01 April 2010

杜牧 Du Mu: 清明 Qingming, Early April

It is again early April, a season of mizzles and gloom. This must be the right time to post my rendition of Du Mu's quatrain "Qingming". Here we go.

Du Mu (803-852): Qingming, (the Fifth of) Early (revised 5.4.13) April

1  (Qingming the Fifth of April, a season of mizzles and gloom,)
    It is Qingming, early April, a season of mizzles and gloom, 
    (revised 5.4.13)
2  Away from home, a wayfarer, faring into gloom and doom.
3  (Oh, where can be found a tavern, my good lad, if I may ask?)
    O where can be found a tavern, my good lad, if I may ask? 
    (revised 5.4.13)
4  (There, points the herd-boy, to a village where apricots bloom.)
    There! points the herd-boy to a village where apricots bloom. 
    (revised 5.4.13)

Translated by Andrew W.F. Wong (Huang Hongfa)         譯者: 黃宏發
16th December 2009 (revised 17.12.09; 18.12.09; 21.12.09; 22.12.09; 4.1.10; 5.1.10; 6.1.10; 7.1.10; 8.1.10)
Translated from the original - 杜牧: 清明

1  清明時節雨紛纷
2  路上行人欲斷魂
3  借問酒家何處有
4  牧童遙指杏花村

Notes:

* This English rendition is in hexameter (6 metrical feet) while the original is in 7-character lines. The rhyme scheme is AABA as in the original.

* Title and line 1: “Qingming” 清明 is a Chinese festival (for family reunion and visiting ancestral graves) which falls on the 5th (occasionally 4th or 6th) of April. I have, therefore, included “the Fifth of April” in both the title and line 1. I had considered dropping “Qingming” altogether from line 1, e.g. “’Tis again the Fifth of April” or “’Tis again early April”, but have decided otherwise.  Revised 5.4.2013:  I have now decided for "It is Qingming, early April" and "Qingming, Early April" for the title.

* Lines 1 and 2: The word “season” 時節 in line 1 refers to a period of time around the festival day, e.g. Christmas season, and does not mean one of the four seasons.
In line 1, I have added the word “gloom” obviously for the rhyme, but can also be justified as giving notice to and reinforcing “gloom and doom” in line 2 which translates 斷魂 (dispirited). I had used “I’m soaked/steeped in” and “I’m, alas, in” to translate 欲 (which means “on the verge of” or “about to”, and not “wish/desire/want”), but have decided for just “faring into” without “I’m”.

* Line 3: I had used “Oh, where can be found (can I find) a tavern, my despondent (dampened) spirits to lift?”, “Where, oh, where, I wonder, can a tavern somehow be found?”, and “Where, oh, where, I wonder, can a tavern be found? I ask.”, but have now decided for “Oh, where can be found a tavern, my good lad, if I may ask?” with “if I may ask” to translate 借問 and “good lad” added to pave the way for the herd-boy in line 4.  Revised 5.4.13:  I have revised "Oh, where" to read "O where".

* Line 4: I had considered “Thither” and “Yonder” but have decided for “There” which, though not closest to 遙 (far), suffices and which rhymes with “where” in line 3 (perhaps also line 4). I had considered “says”, but have decided to use the literal “points” to translate 指.  Revised 5.4.2013:  I have deleted the second comma and changed the first to an exclamation mark.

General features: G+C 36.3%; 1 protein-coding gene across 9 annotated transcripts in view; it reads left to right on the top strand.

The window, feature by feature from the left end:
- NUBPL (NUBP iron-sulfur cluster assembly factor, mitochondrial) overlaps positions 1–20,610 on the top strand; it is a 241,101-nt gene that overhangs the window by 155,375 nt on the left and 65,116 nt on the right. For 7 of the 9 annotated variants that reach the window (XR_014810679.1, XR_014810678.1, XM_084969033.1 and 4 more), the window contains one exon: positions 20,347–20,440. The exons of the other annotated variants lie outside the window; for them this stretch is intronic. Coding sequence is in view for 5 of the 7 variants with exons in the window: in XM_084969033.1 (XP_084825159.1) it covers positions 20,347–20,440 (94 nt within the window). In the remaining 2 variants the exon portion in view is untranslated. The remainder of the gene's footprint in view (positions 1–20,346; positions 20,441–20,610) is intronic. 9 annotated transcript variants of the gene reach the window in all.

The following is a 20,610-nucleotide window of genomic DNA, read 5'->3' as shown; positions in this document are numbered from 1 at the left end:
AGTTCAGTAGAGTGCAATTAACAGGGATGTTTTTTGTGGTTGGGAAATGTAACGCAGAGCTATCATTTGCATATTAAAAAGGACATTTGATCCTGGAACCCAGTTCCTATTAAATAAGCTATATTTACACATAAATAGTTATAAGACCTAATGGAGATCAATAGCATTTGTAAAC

4 comments:

Piggy said...

I like your trnsaltion but as a old lady, can the fonts of your trnaslation be larger and the fonts of your notes smaller?

Frank said...

hi, andrew, may i leave my attempt at translating this poem. i think your title should probably read "Du Mu: Qingming, the Fifth of the Fourth Month" (as this refers to the Lunar calendar, not the Gregorian one.)

At Qing Ming (Grave-sweeping Festival) Du Mu
'Round Ching Ming, almost continual is the light rain;
Wet and tired, sad trav'ller on foot is under strain.
"Could you tell me where a rest and drink I may enjoy?"
Towards the Apricot-Flow'r Village points the herd-boy.

Frank said...

hi, andrew,
i saw your fine translation of yue fei's "a river in red" on the wykaao blog. may i submit my attempt here for your comments/amendments, please.
(kindly delete this afterwards as this may not be the appropriate site for the song ci.)

【滿江紅】 南宋·岳飛 (1103-1142)
怒髮衝冠,憑闌處,瀟瀟雨歇。
抬望眼,仰天長嘯,壯懷激烈。
三十功名塵與土,八千里路雲和月。
莫等閒,白了少年頭,空悲切。
靖康恥,猶未雪;
臣子恨,何時滅。
駕長車踏破賀蘭山缺。
壯志饑餐胡虜肉,笑談渴飲匈奴血。
待從頭,收拾舊山河,朝天闕。

Tune: All Red The River! Yue Fei (Southern Song)
My helmet is raised in anger by bristl'ng hair
As I stand by the railing here.
The driving rains cease.
I lift up my eyes to see,
Bellowing out a long cry toward the dark'ning skies --
My emotions are fierce and high!
Thirty years of honour and merit
Are nothing but dirt and grit.
I travelled eight thousand long miles,
By the clouds and the moon beguiled.
Waiting idly, don't just remain.
Lest youthful heads turn white -- you'll wail in vain!

The shame of Two Emper'rs' Abduction ne'er vindicated!
O When will loyal courtier's lament be eradicated?
We shall drive long columns of chariots
To crush at Mount Helan Pass the marauding hordes!
I resolve to gorge on Tartar's flesh in hunger,
Drink in thirst the Hun's blood amid talks and laughter!
Let's start anew to free our occupied homeland --
We'll report triumphant to the Imperial Court then.

Andrew W.F. Wong (Huang Hongfa) 黄宏發 said...

Dear Frank,

On your comment of 28 April, the Fifth of April is correct (and not the Fifth of the Fourth Month) as I had explained in my note. Qingming 清明 is a 節氣 (a day marking one of the 24 divisions of the "solar year" in the traditional Chinese calendar) and always falls on 5 or 6 of April on the Gregorian calendar.

As for your comment of 2 May, I have decided to make my rendition of Yue Fei's 滿江红 "The River All Red" my May 2010 post to follow.

Best wishes, Andrew Wong.